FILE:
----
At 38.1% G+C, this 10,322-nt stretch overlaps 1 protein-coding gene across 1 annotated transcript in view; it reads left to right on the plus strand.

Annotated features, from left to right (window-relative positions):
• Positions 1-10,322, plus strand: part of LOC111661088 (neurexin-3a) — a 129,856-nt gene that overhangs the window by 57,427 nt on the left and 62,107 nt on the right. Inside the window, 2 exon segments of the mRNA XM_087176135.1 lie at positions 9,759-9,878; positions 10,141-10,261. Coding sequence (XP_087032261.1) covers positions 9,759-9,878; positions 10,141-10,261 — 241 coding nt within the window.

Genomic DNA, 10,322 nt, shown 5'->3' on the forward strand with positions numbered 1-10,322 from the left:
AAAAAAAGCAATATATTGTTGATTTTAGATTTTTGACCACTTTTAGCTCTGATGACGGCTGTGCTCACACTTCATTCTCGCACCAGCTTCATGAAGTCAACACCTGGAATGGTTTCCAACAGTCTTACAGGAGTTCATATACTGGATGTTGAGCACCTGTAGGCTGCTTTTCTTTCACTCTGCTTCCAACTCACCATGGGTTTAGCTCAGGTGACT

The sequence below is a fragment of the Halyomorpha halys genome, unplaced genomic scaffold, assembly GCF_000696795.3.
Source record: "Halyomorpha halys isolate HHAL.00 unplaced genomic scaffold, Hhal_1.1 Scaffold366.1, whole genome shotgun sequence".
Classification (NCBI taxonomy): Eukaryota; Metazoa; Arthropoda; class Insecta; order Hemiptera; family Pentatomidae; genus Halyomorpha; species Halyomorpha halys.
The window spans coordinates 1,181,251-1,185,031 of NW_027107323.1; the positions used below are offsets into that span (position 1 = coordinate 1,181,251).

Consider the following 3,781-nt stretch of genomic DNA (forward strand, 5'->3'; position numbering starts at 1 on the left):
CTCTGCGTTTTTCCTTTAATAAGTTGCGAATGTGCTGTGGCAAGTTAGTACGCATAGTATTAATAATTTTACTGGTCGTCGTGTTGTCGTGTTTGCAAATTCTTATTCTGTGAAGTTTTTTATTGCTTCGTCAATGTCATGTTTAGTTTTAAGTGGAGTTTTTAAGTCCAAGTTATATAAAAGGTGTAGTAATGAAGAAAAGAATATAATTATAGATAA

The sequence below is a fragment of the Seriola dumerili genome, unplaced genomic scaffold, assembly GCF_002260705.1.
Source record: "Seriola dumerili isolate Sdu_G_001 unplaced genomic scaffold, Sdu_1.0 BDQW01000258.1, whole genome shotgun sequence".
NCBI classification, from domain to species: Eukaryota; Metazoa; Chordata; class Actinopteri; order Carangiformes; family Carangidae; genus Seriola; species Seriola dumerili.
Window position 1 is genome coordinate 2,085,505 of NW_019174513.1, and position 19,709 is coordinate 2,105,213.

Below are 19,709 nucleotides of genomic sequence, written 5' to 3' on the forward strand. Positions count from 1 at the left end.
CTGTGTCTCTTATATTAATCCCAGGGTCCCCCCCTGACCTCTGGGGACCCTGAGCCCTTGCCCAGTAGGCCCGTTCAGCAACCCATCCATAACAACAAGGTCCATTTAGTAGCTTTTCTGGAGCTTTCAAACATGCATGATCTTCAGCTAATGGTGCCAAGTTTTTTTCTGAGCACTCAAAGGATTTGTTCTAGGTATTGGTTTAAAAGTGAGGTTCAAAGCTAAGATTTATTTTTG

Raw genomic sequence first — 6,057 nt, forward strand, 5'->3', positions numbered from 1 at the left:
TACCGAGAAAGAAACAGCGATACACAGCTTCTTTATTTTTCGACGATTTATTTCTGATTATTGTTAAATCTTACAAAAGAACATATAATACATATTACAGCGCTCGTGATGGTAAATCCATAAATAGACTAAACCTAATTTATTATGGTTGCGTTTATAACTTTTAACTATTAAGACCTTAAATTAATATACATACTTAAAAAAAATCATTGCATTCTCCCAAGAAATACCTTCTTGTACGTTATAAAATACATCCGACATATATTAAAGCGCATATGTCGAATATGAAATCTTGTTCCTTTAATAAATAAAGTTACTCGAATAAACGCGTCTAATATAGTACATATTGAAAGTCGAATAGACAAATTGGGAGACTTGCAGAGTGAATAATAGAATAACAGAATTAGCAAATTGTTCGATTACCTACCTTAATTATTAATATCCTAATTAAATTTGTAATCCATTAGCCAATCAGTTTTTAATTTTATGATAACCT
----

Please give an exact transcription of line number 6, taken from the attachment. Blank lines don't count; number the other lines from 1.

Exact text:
The sequence below is a fragment of the Halyomorpha halys genome, unplaced genomic scaffold, assembly GCF_000696795.3.